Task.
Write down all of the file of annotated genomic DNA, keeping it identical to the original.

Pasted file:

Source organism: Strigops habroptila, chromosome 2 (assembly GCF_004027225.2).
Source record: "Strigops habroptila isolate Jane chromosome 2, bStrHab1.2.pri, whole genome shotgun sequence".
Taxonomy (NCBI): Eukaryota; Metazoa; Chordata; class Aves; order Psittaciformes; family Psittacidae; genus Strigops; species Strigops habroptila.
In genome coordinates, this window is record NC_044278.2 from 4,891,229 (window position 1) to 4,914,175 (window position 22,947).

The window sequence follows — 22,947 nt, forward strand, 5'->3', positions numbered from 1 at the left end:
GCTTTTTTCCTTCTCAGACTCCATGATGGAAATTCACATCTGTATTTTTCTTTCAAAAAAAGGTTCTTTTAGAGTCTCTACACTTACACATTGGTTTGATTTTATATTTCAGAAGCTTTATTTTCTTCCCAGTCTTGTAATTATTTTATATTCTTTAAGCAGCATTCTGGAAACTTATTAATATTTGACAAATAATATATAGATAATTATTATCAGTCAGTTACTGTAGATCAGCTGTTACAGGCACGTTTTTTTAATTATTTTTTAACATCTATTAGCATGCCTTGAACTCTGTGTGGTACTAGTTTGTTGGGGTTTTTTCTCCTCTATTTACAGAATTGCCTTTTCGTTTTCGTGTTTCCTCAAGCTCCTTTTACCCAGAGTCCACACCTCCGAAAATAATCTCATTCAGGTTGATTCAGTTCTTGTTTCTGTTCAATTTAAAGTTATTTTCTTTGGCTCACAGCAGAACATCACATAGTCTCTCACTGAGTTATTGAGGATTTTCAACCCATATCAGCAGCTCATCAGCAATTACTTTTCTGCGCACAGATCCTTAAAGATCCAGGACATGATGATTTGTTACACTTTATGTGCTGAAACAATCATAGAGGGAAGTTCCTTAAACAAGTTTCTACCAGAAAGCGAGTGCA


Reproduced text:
Source organism: Strigops habroptila, chromosome 2 (assembly GCF_004027225.2).
Source record: "Strigops habroptila isolate Jane chromosome 2, bStrHab1.2.pri, whole genome shotgun sequence".
Taxonomy (NCBI): Eukaryota; Metazoa; Chordata; class Aves; order Psittaciformes; family Psittacidae; genus Strigops; species Strigops habroptila.
In genome coordinates, this window is record NC_044278.2 from 4,891,229 (window position 1) to 4,914,175 (window position 22,947).

The window sequence follows — 22,947 nt, forward strand, 5'->3', positions numbered from 1 at the left end:
GCTTTTTTCCTTCTCAGACTCCATGATGGAAATTCACATCTGTATTTTTCTTTCAAAAAAAGGTTCTTTTAGAGTCTCTACACTTACACATTGGTTTGATTTTATATTTCAGAAGCTTTATTTTCTTCCCAGTCTTGTAATTATTTTATATTCTTTAAGCAGCATTCTGGAAACTTATTAATATTTGACAAATAATATATAGATAATTATTATCAGTCAGTTACTGTAGATCAGCTGTTACAGGCACGTTTTTTTAATTATTTTTTAACATCTATTAGCATGCCTTGAACTCTGTGTGGTACTAGTTTGTTGGGGTTTTTTCTCCTCTATTTACAGAATTGCCTTTTCGTTTTCGTGTTTCCTCAAGCTCCTTTTACCCAGAGTCCACACCTCCGAAAATAATCTCATTCAGGTTGATTCAGTTCTTGTTTCTGTTCAATTTAAAGTTATTTTCTTTGGCTCACAGCAGAACATCACATAGTCTCTCACTGAGTTATTGAGGATTTTCAACCCATATCAGCAGCTCATCAGCAATTACTTTTCTGCGCACAGATCCTTAAAGATCCAGGACATGATGATTTGTTACACTTTATGTGCTGAAACAATCATAGAGGGAAGTTCCTTAAACAAGTTTCTACCAGAAAGCGAGTGCA